Tuesday, customers were coming and going in the parking lot of a Home Depot near Detroit when a shoplifter came tearing out of the store. The shoplifter, who appeared to be in his 40s, wearing a black shirt and hat, was pushing a cart full of stolen power tools and welding equipment totaling $1,000.  As a Home Depot loss prevention officer ran after him, the shoplifter shoved the stolen goods in his black SUV and fled.  That’s when a vigilante female bystander pulled out a permitted concealed handgun and fired several shots, possibly striking the SUV’s tires.

The shoplifter escaped, but other shoppers were left jarred and ducking for cover.  The female shooter stayed at the scene and cooperated with police. Police have not publicly identified her, but she is 46 years old and from nearby Clarkston, Michigan.  Police are looking for the suspect and the getaway driver, but the talk of the town wasn’t the shoplifting; it was the woman’s shooting.

A handful of local firearms instructors came out in criticism of the woman’s vigilante actions that put others in the busy public place at risk, not to mention the fact that it was all over material items, no one’s life was at risk (until the woman pulled her own gun in response).

“It’s my worst nightmare as a [concealed pistol license] instructor,” Doreen Hankins told the Detroit Free Press. “You have to know the entire situation before you pull that handgun out. And I don’t see that a shoplifter at Home Depot fills any of those criteria.”

Hankins and other firearms instructors told the newspaper that concealed weapon license holders should only pull their guns if someone is in imminent danger of death or serious injury, including a sexual assault.  All three agreed the woman severely overreacted.  “None of it makes sense,” Hankins said. “Even if it were law enforcement, they wouldn’t do that.”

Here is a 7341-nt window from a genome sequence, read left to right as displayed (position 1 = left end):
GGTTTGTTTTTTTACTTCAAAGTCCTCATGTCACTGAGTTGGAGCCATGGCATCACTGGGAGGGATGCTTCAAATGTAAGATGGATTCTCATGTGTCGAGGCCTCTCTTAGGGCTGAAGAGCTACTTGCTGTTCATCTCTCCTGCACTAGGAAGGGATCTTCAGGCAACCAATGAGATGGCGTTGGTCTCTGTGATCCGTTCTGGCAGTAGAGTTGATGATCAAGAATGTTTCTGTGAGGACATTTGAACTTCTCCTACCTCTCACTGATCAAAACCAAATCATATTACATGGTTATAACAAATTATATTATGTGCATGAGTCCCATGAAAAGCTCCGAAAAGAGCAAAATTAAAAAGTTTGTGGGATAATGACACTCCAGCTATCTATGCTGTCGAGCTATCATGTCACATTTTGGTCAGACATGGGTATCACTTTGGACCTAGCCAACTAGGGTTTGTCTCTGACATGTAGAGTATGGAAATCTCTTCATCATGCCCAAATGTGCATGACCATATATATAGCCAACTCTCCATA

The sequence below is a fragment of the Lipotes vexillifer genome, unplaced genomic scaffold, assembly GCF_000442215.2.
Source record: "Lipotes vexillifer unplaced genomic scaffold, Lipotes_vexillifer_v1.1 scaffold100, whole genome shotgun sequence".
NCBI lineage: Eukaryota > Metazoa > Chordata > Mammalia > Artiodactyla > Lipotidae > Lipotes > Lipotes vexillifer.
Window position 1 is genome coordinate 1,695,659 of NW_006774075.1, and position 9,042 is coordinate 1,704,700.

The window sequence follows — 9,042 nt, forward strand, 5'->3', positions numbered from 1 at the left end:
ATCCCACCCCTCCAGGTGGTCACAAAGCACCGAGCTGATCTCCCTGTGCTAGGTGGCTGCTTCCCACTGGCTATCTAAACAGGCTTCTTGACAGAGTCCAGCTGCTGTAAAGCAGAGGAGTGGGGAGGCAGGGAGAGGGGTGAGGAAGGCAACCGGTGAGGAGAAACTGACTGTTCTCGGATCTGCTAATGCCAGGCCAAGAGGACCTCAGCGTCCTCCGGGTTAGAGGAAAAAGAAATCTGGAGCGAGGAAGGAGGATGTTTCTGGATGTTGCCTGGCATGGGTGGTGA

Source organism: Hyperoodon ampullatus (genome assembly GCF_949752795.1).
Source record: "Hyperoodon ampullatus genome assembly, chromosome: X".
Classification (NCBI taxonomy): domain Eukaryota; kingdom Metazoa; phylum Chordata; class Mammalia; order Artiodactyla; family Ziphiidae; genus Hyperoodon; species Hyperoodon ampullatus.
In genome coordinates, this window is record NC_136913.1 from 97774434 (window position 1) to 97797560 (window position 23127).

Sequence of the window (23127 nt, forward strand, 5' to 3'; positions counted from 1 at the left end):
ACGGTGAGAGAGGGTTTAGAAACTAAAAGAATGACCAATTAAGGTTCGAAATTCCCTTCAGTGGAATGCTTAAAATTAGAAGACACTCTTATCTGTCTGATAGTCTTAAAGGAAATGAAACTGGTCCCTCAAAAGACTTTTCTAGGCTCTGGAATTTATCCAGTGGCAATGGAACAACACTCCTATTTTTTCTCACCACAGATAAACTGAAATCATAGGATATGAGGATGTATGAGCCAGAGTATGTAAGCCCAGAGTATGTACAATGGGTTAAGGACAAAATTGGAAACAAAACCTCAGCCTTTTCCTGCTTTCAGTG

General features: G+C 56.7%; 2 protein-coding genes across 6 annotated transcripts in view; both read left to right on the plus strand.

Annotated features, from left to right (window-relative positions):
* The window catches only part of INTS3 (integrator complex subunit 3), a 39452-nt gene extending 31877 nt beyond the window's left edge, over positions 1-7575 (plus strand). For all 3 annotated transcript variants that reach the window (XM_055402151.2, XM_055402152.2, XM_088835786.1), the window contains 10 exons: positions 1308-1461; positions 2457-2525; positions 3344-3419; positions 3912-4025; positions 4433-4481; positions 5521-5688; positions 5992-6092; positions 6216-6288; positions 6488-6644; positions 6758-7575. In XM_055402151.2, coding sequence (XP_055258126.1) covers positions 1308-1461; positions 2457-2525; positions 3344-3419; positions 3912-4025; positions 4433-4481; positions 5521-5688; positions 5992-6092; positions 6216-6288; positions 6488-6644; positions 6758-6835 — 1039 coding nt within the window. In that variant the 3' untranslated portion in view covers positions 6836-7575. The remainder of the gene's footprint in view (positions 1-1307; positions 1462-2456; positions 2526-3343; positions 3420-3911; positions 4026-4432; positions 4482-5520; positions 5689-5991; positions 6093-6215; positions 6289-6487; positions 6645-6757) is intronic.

“You are not a police officer,” she added, referring to concealed gun license holders. “You are not a person out there protecting the public at large.”

However, a 2014 Pew Research Polls shows that many Americans have this controversial belief. Since the 2012 Newtown, Connecticut school massacre, in which 26 people, including 20 children were killed, the percentage of Americans who believe that gun owners can “protect people from becoming victims of crime” has gone up 9%.  Last week’s mass shooting in Oregon only seems to have reinforced this possibly dangerous solution.

The Home Depot incident seems to have become a main battleground between the people who believe more guns are the solution and people who believe making sure guns are only owned by those who are responsible is the solution.  Critics flooded the Auburn Hills Police Department’s Facebook page with disparaging comments about the woman who unloaded on the shoplifter.

“I am more worried about an armed vigilante than a non-armed petty theft criminal,” one Michigan man wrote.

“Life ain’t Grand Theft Auto,” another commenter wrote, referring to a popular video game franchise.

Many of the comments were directed at the cops who let the woman walk away without charges.

“Why in hell is she not arrested for opening fire in a public place that could have mistakenly hit a bystander?” one person wrote. “Shoplifting is a misdemeanor, not a shoot-to-kill offense…”

“This police department seems to be amazingly confused on which crime actually matters,” another added.

Authorities have still not publicly stated whether she will face charges.

“Idiots like this one give the liberals that want to take our Second Amendment right away ammunition,” one man wrote on the police Facebook, “…she was taught under what circumstances she can justifiably draw her weapon. She deserves to be charged…”

Sources:  Washington Post


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